COMMERCE CITY, Colo. — Six months ago, Colorado Rapids rookie Dillon Powers was strolling the campus of the University of Notre Dame, soaking in the final few months of his senior year of college.
On Tuesday, the 22-year-old was being lauded for his uncanny maturity by his new head coach.
Powers has garnered plenty of attention in his first two months in professional soccer for not only starting every game of the Rapids’ surprising 4-4-3 start, but in particular for the way the 11th overall pick of this year’s SuperDraft carries himself, both on and off the field.
“Every game is teaching him something else and the best part with Dillon is he’s like a sponge,” head coach Oscar Pareja said of Powers on Tuesday. “He’s growing and he understands it’s not quite there yet and he needs to keep improving, and that’s encouraging for the coach.
“I see in him personality. I see in him respect for the game. I see in him accountability all the time despite [that] he’s a young kid. He feels like a veteran that you can count on, and I like that.”
The son of a well-known Dallas-area soccer coach, Powers has a long track record of displaying maturity beyond his age. From serving as team captain for both his junior and senior seasons to boasting a 3.417 GPA at Notre Dame, Powers did it all at the collegiate level, both on and off the field.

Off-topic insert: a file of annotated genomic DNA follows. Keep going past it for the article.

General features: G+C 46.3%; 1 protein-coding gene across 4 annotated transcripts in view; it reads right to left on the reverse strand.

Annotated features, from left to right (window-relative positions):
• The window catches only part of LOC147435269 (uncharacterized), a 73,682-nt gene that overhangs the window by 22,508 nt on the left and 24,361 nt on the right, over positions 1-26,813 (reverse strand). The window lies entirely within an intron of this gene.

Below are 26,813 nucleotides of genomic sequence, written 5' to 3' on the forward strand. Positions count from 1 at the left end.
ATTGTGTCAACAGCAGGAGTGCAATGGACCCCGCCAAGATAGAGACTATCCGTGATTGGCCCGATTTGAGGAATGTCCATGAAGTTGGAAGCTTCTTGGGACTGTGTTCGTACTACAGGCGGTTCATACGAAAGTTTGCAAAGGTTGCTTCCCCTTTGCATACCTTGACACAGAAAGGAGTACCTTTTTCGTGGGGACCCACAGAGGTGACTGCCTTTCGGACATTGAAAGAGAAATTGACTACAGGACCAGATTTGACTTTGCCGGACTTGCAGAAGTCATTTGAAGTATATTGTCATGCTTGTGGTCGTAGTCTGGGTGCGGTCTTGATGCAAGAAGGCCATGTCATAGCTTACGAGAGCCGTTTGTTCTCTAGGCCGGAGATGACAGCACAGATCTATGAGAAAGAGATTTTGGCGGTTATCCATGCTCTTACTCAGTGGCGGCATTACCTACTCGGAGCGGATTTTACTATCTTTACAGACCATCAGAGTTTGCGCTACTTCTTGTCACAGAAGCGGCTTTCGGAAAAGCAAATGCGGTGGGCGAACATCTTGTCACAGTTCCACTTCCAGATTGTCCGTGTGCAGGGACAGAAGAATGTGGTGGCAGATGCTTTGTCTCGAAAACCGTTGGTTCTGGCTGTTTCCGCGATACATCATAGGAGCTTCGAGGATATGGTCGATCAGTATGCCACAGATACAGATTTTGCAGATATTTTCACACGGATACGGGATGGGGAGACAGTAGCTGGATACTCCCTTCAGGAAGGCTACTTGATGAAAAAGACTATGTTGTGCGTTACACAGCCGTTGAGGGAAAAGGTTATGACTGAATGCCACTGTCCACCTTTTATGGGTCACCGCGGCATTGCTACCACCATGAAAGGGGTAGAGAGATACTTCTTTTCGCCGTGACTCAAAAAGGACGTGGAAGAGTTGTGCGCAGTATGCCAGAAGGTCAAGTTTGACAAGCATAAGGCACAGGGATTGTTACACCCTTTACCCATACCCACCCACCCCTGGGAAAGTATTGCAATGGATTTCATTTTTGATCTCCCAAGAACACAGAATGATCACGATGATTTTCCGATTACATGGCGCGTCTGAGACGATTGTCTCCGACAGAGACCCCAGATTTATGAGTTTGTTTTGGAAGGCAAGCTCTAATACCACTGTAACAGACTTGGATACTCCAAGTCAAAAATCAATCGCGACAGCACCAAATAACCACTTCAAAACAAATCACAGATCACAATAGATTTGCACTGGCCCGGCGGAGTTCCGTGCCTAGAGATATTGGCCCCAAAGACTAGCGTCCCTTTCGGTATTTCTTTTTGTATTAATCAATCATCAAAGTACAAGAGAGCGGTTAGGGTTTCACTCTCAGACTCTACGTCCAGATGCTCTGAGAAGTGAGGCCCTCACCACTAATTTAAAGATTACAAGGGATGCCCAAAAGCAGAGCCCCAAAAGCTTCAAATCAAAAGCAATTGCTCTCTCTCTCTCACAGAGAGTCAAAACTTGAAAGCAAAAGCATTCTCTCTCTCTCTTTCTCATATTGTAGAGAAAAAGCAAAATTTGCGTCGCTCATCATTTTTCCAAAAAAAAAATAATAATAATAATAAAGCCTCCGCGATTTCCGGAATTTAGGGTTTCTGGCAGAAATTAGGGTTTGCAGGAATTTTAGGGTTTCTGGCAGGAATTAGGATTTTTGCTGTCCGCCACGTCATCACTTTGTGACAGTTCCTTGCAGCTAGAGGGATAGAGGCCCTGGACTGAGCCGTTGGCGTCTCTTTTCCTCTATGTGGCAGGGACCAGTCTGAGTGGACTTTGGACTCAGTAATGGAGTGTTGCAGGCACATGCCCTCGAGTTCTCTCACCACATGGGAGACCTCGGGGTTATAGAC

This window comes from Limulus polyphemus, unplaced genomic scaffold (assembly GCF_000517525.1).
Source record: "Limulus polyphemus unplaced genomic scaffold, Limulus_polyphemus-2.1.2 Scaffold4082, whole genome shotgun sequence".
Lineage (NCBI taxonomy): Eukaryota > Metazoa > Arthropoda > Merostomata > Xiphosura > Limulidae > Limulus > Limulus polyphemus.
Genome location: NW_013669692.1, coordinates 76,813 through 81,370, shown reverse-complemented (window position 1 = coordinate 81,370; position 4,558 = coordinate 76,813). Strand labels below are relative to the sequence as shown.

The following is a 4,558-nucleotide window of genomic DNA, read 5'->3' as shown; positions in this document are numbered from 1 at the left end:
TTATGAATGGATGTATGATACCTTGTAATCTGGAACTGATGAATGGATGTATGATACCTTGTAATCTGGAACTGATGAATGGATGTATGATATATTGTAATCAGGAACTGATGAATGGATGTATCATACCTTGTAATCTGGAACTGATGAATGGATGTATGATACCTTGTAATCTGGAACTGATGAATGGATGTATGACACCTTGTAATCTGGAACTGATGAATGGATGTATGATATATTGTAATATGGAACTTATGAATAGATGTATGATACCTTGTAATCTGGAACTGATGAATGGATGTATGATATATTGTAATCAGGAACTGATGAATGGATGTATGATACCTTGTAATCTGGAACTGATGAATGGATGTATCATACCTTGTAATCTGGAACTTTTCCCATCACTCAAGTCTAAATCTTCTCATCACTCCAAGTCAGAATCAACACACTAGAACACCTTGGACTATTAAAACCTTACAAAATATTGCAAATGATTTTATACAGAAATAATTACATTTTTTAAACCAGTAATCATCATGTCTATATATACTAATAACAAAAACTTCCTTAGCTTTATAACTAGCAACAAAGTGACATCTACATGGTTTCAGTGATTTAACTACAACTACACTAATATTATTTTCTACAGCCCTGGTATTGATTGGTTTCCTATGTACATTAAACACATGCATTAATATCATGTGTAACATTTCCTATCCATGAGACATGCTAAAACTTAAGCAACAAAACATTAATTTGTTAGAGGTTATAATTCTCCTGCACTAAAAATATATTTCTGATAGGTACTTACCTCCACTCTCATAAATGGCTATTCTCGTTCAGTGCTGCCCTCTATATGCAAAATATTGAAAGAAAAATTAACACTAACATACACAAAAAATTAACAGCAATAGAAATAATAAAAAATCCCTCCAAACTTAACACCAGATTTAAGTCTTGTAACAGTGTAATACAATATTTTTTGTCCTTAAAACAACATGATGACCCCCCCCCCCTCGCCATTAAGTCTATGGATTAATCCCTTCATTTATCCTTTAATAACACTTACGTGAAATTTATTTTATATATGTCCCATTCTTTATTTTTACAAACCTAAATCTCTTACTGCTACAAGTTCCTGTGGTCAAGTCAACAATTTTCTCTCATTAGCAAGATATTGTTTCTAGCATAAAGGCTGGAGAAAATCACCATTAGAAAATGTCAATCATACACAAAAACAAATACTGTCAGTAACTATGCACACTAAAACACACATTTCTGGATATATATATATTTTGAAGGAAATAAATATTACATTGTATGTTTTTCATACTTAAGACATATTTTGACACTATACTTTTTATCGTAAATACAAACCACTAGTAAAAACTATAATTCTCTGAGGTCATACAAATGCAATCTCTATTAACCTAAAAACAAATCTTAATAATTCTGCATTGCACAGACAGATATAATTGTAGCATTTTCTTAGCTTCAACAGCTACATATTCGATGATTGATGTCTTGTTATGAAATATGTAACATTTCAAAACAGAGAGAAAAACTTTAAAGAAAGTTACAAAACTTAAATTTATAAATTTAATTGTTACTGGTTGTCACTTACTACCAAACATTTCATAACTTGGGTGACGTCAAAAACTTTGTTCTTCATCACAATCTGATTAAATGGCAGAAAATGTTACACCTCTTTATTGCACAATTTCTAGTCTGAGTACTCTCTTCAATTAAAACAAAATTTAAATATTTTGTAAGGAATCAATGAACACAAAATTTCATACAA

But the challenges were certainly presented for the Plano High School graduate when he first arrived in Colorado. Asked to step into the starting lineup from day one due to injuries, Powers has exceeded expectations in his first year on the job, despite his lack of experience and being asked to play a slightly different position than he’s accustomed to.
Powers has been asked to play in more of an attacking role than he first anticipated coming into the year. He figured he would play more of a central midfield role, as he did for the majority of his time at Notre Dame, but when attacking midfielder Martín Rivero went down with a broken foot in late January, Powers was pushed forward into Rivero’s spot.
It's been a perfect fit. The former US U-18 and U-20 international has slid in perfectly into the attacking side of the midfield, having already scored two goals and assisted on another so far this season (the Rapids have 10 goals as a team).
“I definitely feel like one of my roles is to contribute to the attack and to help facilitate things,” said Powers, who says he frequently consults with veteran midfielder Pablo Mastroeni for tips and pointers. “I know we have Martín back it makes me a little more withdrawn. It’s nice to connect with him, get forward and get back.”
Some down time could soon be coming for Powers – Pareja said on Tuesday that he’s seriously contemplating resting Powers, amongst others, to avoid fatigue later on in the year – but in the meantime, the rookie plans on continuing to absorb lessons from his coach, just as Pareja wants.
“I pride myself with my possession, but I still think it can still be better,” Powers said. “I think my speed of play, especially on the ball right when I get on it, and my movement off the ball [can be improved]. And Oscar’s really trying to push me to do that. I think that’s his biggest thing [for me] is to be more dynamic, especially on the ball.”
Chris Bianchi covers the Colorado Rapids for MLSsoccer.com.